This is how it works. Take aggravated damage as an example. Grab a piece of paper, and before opening a text book, write down everything you know about the topic. You can use whatever format you prefer. Define the offence, who commits it, whether it is an offence of intent, result or both, when the offence is complete and if there is a defence. We’ve prepared a checklist for you to use each time you do this – you will find it at the end of this guide.
DO NOT OPEN A TEXT BOOK until you’ve recalled everything you can. This should be hard and should tax your brain. It’s like going to the gym and lifting a really heavy weight – you should struggle. If you start by opening a text book and reading and re-reading a topic (as most people do), you are actually spending time becoming familiar with the text and tricking yourself into thinking you know it, rather than actually learning it.
Once you’ve recalled everything you can, then open the text book and start going over anything that was incorrect or missed; these are your weaknesses.
My first attempt at active recall might look like this:
Then, when I review the information from the text book or legislation, I will add in everything I missed or recalled incorrectly in red. These are my areas to focus on:
This is how it will work at the beginning of every topic.
- Start with active recall;
- Open the text book;
- Check your work;
- Focus on the incorrect and missed areas.
Each time you do this, you should be able to recall progressively more. It’s also important to have a gap between topics. So, rather than spending 4-5 hours on criminal damage all in one go, you are going to actively recall what you know, then spend 1h 45mins working on your weak areas. 4 weeks later you are going to actively recall (you should be able to recall more this time), and dedicate 1h 10mins to your weaknesses. Finally you will revisit criminal damage for the third time 9 weeks later, actively recall and then spend 35mins on any areas of weakness. This method of spaced repetition is more effective than sitting down and learning from a textbook all in one go.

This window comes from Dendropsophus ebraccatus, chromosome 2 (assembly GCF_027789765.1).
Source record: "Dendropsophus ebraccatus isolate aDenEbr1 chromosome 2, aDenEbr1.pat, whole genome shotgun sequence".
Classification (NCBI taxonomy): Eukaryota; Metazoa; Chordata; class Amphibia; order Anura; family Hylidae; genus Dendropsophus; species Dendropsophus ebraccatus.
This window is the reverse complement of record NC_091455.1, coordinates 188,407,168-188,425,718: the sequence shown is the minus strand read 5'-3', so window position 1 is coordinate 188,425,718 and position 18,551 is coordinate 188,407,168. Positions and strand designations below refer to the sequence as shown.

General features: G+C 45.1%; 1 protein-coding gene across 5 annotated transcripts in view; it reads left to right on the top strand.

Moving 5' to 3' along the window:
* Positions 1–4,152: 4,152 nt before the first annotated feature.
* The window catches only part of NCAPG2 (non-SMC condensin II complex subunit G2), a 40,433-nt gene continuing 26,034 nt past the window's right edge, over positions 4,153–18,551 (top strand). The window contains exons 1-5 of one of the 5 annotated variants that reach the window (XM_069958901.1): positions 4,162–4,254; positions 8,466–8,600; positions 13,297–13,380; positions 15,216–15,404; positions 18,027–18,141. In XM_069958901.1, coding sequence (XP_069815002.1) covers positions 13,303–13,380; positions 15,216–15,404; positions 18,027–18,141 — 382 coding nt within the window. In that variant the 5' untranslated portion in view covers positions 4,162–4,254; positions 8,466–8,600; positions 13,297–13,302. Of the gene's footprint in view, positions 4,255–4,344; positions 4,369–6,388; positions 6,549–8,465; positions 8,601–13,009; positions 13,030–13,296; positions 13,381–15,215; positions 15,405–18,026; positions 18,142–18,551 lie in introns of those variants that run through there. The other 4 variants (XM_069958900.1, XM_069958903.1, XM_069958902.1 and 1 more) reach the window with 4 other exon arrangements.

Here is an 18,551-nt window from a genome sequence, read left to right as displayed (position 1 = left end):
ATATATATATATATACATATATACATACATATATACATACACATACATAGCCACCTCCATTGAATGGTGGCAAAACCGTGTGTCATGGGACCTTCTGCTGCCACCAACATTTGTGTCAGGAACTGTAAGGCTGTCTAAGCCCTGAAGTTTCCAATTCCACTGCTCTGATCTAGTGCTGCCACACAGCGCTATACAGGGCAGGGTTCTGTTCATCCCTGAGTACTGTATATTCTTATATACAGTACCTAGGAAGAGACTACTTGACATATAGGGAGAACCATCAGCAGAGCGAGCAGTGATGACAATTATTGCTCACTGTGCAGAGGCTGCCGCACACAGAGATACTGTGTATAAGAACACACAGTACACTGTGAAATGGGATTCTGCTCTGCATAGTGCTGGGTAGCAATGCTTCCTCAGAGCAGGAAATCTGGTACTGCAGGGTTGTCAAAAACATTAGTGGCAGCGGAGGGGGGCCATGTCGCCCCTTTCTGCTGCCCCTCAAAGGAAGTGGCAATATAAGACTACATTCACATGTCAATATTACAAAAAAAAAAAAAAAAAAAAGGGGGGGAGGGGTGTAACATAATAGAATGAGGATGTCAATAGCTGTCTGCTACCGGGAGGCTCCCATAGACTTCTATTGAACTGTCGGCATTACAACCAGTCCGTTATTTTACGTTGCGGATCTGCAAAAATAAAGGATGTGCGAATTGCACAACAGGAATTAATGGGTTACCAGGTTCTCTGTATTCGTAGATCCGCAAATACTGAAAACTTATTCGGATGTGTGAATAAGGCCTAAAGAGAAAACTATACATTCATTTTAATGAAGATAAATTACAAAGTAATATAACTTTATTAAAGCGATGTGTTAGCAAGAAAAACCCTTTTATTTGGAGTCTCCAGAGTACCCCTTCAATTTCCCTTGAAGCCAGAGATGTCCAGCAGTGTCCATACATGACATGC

Exam Questions / Flash Cards
After your third and final session working on a topic, dedicate any spare time to practicing exam questions and flash cards. This not only prepares you for the exam, but the flash cards highlight very specific areas of weakness and the exam questions help you practice working out what an exam question is actually asking.
- Plan out your revision before you start;
- Start with active recall;
- Open the text book;
- Check your work;
- Focus on the incorrect and missed areas;
- Revisit each topic at progressively longer intervals;
- After the final revision of a topic, practice exam questions.
- Offence of intent or result?:
- When the offence is complete:
Learning with retrieval-based concept mapping. Blunt JR. Karpicke JD. Journal of Educational Psychology, 106(3), 849-858. 2014.
Repeated testing produces superior transfer of learning relative to repeated studying. Butler AC. J Exp Psychol Learn Mem Cogn. 2010.
Replication and Analysis of Ebbinghaus’ Forgetting Curve. Murre JMJ. Drop J. Plos one 10(7). 2015.
Retrieval practice produces more learning than elaborative studying with concept mapping. Karpicke JD.Blunt JR. Science, 331(6018), 772-775. 2011.
The critical importance of retrieval for learning. Karpicke JD. Roedinger III, HL. Science, 319, 966-968. 2008.
Why testing improves memory: Mediator effectiveness hypothesis. Science, 330(6002), 335. 2010. Pyc MA. Rawson KA.Hot list 2020